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The Unofficial Guide Walt Disney World 2011 (Unofficial Guides) Paperback – September 7, 2010


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Product Details

  • Series: Unofficial Guides (Book 262)
  • Paperback: 864 pages
  • Publisher: Wiley; 6 edition (September 7, 2010)
  • Language: English
  • ISBN-10: 047061529X
  • ISBN-13: 978-0470615294
  • Product Dimensions: 8.5 x 5.2 x 1.6 inches
  • Shipping Weight: 1.6 pounds
  • Average Customer Review: 4.6 out of 5 stars  See all reviews (92 customer reviews)
  • Amazon Best Sellers Rank: #495,386 in Books (See Top 100 in Books)

Editorial Reviews

Amazon.com Review

Test Your Disney Smarts
Amazon-exclusive quiz from author Bob Sehlinger

1. Which restaurant has the best view at Walt Disney World?
A. LakeView Restaurant, B. The California Grill, C. Cindarella’s Royal Table

2. Afternoon milkshakes for two kids will cost you:
A. $5.72, B. $8.38, C. $12.59

3. Disney Kids’ Meals are available for children of what ages?
A. 3-9, B. 3-11, C. Under 18

4. When is the best time to take the kids on Dumbo the Flying Elephant?
A. Before 10 a.m. or after 9 p.m., B. Immediately following lunch, C. At exactly 3:15 p.m.

5. Which Disney theme park is five times the size as the Magic Kingdom?
A. Disney’s Hollywood Studios, B. Epcot Center, C. Animal Kingdom

6. The best time to visit Walt Disney World is:
A. On your child’s birthday, B. The day of your child’s final exam in math class, C. During the period between Christmas Day and New Year’s Day

Answers: 1)B, 2)B, 3)A, 4)A, 5)C, 6)A

Five Unofficial Ways to Prepare for Your Trip to Walt Disney World
Amazon-exclusive content from author Bob Sehlinger

1. Select the time of year for your visit: Walt Disney World is busiest Christmas Day through New Year’s Day. Thanksgiving weekend, the week of Washington’s birthday, the first full week of November, spring break for colleges, and the two weeks around Easter are also times when visitation can peak at 92,000 visitors in a single day. The park is far less crowded during the off season, but be advised that the parks often open late and close early during that time. You can find detailed charts and info on the best times to visit in The Unofficial Guide to Walt Disney World.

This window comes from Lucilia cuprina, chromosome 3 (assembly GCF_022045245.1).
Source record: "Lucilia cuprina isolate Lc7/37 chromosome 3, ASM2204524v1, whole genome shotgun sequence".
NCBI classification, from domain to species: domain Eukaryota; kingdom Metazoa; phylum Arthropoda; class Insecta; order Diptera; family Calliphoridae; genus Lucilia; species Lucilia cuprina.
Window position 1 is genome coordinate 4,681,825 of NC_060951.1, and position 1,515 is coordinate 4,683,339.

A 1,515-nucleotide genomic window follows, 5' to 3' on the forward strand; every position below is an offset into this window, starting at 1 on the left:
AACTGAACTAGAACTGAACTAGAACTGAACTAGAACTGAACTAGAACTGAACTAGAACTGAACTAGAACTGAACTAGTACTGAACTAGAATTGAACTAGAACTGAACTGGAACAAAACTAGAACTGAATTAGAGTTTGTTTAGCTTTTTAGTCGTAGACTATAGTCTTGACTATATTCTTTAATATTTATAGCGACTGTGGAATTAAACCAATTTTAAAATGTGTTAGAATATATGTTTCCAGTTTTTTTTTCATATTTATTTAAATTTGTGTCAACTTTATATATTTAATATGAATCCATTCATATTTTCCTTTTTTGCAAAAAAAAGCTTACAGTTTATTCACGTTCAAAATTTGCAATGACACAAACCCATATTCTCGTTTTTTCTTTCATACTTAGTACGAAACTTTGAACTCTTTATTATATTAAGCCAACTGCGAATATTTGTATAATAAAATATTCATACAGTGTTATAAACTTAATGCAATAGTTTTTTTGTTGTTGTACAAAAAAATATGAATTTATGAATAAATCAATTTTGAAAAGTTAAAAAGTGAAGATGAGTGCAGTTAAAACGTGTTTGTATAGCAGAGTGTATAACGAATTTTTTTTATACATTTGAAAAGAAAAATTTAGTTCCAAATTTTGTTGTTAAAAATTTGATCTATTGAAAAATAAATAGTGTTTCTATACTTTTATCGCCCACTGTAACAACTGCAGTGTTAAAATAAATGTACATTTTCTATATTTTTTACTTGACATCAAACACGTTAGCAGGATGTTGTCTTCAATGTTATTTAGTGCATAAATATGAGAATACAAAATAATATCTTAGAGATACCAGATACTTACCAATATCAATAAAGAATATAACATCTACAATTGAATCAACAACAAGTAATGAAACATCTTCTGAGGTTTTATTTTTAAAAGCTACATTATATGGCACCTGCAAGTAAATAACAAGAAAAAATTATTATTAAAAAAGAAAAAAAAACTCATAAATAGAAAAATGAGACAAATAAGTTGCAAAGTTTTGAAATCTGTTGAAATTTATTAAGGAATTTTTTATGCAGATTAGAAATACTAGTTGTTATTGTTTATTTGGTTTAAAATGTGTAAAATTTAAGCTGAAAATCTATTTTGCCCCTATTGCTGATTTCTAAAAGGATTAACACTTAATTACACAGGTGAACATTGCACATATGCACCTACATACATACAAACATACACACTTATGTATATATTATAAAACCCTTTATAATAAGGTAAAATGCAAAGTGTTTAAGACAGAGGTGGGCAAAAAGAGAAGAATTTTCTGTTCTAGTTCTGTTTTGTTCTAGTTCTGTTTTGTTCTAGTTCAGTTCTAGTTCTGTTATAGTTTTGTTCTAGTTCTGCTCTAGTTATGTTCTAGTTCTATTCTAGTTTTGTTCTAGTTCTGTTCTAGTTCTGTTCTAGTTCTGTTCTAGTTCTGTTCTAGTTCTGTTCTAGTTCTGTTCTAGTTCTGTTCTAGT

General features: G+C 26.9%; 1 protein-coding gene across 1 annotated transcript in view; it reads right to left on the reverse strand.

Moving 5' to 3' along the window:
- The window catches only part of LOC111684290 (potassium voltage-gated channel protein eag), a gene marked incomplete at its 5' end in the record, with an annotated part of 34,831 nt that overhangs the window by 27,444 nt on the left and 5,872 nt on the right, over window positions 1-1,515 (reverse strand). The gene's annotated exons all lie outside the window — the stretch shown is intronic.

2. Shape up: Visiting Disney World requires levels of industry and stamina more often associated with running marathons. As you plan your time at Disney World, consider your physical limitations. It’s exhausting to rise at dawn and run around a theme park for 8 to 12 hours day after day. Every Disney World vacation itinerary should include days when you don’t go to a theme park and days when you sleep in and take the morning off. Plan these to follow unusually long and arduous days.

3. Formulate your park plan: First-time visitors should see Epcot first; you’ll be able to enjoy it without having been preconditioned to think of Disney entertainment as solely fantasy or adventure. See Animal Kingdom second. Like Epcot, it’s educational, but its live animals provide a change of pace. Next, see Disney’s Hollywood Studios, which helps transition from the educational Epcot and Animal Kingdom to the fanciful Magic Kingdom. Also, because DHS is smaller, you won’t walk as much or stay as long. Save the Magic Kingdom for last; it’s the park that epitomizes Disney World for most visitors.

4. Create your touring plan: Which rides and attractions appeal most to you? What are you willing to forgo? Planning your day in advance can save you up to four hours of waiting time in line. We have developed a hierarchy of categories that will help you evaluate each ride and plan the best way to enjoy them all. For example, SUPER-HEADLINERS are the best attractions the theme park has to offer – and they usually have the longest lines. MINOR ATTRACTIONS are midway-type rides, small “dark” rides (cars on a track, zigzagging through the dark) and walk-through attractions—which can be a lot of fun, without the long wait. Remember that bigger and more elaborate doesn’t always mean better. See examples of touring plans (and create your own) in The Unofficial Guide to Walt Disney World.

5. Getting hungry?: There are three lessons to learn before you dine in the parks. One: Theme-park restaurants rush their customers in order to make room for the next group of diners. If you want to linger over your expensive meal, don’t order your entire dinner at once. Order drinks. Study the menu while you sip, then order appetizers. Tell the waiter you need more time to decide among entrees. Order your main course only after appetizers have been served. Dawdle over dessert. Two: If you’re dining in a theme park and cost is an issue, make lunch your main meal. Entrees are similar to those on the dinner menu, but prices are significantly lower. Three: Disney adds a surcharge of $4 per adult and $2 per child to certain popular restaurants during weeks of peak attendance, including Easter, Thanksgiving, and Christmas, and in 2009 every day from Memorial Day through July 4.

Top Ten Unofficial Tips for the Wizarding World of Harry Potter
Amazon-exclusive content from author Bob Sehlinger

1. To avoid the worst of the crowds, either be at the turnstiles 45 minutes before park opening or visit the Wizarding World after 8 p.m. If the park closes at 8 pm or earlier, visit the Wizarding World one hour before the park closes.

2. See Harry Potter and the Forbidden Journey first. If you haven’t seen it before, use the regular queue that includes a tour of Hogwarts Castle.

3. If you want to repeat the ride portion of Forbidden Journey, use the singles line – you’ll be able to ride in 20 minutes or less.